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Reviews

  • A joy to read, the novel reflects John le Carré's genre-stretching influence on every page: the boys' school setting, the mixture of social comedy and Hitchcockian shenanigans, the astute, sophisticated prose, the central philosophical dilemma, and the exploration of what it means to be English in a globalised world.

    Sunday Times
  • Wonderfully well written...old school in the best possible way, with an insidious escalation of menace, and paranoia that fairly shimmers off the pages

    Guardian
  • A remarkable contemporary thriller – with shades of Graham Greene and Le Carré about it – but also a profound and compelling investigation of a hugely complex human predicament. Brilliantly observed, captivatingly written, grippingly narrated – a triumph

    William Boyd
  • The best evocation of Oxford since Brideshead

    Allan Massie
  • A grimly absorbing literary thriller with shades of John le Carre... opens a window onto the murky world of international nuclear policy and espionage amorality

    Evening Standard
  • Quite simply excellent. If you're looking for something exciting and sinewy to read, this is it. There's no mistaking quality when it appears in book form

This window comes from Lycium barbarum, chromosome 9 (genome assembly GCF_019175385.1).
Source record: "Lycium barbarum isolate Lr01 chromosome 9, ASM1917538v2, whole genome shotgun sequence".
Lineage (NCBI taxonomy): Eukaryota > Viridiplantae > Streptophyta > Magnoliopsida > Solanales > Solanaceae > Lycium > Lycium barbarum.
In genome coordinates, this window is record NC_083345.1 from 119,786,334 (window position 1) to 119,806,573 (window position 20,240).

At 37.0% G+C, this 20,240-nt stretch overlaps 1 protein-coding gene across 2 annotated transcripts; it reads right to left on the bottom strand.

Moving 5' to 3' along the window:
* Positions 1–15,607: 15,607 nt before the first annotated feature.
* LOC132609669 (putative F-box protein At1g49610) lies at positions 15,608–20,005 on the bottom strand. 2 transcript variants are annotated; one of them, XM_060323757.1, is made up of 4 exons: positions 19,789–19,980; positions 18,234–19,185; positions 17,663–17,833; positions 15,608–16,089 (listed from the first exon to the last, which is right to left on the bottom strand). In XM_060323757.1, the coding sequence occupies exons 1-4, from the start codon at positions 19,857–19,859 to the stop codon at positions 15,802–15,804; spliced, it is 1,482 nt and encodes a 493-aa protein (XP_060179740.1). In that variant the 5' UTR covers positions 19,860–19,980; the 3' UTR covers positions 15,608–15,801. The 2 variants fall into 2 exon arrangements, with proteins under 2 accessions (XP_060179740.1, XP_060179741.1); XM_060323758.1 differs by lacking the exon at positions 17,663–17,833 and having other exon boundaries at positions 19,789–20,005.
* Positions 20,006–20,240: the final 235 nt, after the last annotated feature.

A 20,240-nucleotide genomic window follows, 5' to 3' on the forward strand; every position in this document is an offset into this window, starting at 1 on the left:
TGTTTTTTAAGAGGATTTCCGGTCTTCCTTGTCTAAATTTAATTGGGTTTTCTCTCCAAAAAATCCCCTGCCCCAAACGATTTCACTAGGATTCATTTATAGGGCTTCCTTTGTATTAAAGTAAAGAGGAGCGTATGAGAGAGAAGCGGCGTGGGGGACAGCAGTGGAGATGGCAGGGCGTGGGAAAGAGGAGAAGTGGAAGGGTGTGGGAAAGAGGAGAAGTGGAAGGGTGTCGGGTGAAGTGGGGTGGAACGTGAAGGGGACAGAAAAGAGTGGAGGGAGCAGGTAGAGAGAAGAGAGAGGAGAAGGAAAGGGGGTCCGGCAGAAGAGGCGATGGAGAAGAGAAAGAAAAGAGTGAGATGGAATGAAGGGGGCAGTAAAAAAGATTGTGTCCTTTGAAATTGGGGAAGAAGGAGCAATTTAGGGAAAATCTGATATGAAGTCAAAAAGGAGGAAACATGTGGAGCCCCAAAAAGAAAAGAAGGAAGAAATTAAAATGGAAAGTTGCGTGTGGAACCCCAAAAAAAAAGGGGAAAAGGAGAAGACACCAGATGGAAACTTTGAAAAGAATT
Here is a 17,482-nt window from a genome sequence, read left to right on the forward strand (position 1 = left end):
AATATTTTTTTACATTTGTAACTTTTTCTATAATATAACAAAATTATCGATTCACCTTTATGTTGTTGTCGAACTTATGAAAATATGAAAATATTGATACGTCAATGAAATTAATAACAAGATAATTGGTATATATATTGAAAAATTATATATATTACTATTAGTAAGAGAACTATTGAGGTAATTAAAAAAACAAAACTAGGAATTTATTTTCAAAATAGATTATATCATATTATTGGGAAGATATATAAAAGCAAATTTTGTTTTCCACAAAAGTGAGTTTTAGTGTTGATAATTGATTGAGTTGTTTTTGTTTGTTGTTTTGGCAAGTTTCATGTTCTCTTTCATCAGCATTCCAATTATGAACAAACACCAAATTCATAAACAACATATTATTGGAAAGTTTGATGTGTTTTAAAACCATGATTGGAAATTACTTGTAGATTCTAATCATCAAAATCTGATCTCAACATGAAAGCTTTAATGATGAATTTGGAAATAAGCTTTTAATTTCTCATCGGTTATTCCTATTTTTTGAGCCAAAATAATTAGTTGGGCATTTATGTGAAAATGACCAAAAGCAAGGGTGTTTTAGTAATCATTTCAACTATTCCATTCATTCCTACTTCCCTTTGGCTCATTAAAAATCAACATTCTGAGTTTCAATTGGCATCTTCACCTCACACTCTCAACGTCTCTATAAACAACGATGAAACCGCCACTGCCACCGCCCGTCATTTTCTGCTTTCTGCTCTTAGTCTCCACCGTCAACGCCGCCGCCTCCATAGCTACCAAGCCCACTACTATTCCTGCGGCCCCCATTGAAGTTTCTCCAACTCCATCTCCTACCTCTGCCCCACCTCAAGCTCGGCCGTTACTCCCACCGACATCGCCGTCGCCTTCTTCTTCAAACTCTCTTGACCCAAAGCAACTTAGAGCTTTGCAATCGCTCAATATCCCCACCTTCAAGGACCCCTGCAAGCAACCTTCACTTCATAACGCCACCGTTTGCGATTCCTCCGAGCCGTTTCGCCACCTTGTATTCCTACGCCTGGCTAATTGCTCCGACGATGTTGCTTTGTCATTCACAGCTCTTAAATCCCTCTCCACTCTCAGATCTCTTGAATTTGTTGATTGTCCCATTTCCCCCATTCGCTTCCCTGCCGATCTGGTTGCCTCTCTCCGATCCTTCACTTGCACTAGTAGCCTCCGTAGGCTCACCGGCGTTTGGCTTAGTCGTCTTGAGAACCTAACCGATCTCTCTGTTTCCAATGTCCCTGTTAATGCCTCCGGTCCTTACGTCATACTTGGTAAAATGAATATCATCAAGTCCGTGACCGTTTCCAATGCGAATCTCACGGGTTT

John Simpson
  • A beautifully considered, subtle exploration of Englishness, of betrayal, of social change and character - elegantly and engagingly wrapped in a classic spy novel

    Rory Stewart
  • Echoes of Greene, Conrad and Le Carre. Yet these influences have been absorbed as good writers always absorb the influence of their predecessors and go beyond it to make something that is wholly their own...One good test of novel is: does it re-read? Well, I've now read The Sandpit twice, and I'm pretty sure I shall read it again in a few months' time

    Scotsman
  • Shakespeare sets up the myriad pressures on his protagonist with consummate skill, keeping the reader guessing about the motives of everybody Dyer encounters. There are more than a few hints of Graham Greene and John Le Carre here... In its exploration of how individual actions can have huge and unexpected ramifications, The Sandpit is an enthralling read....the theme of how ordinary individuals negotiate the pressures brought down on them by extraordinary events generates superb drama.'

    Literary Review
  • Exceptionally well written

    Spectator

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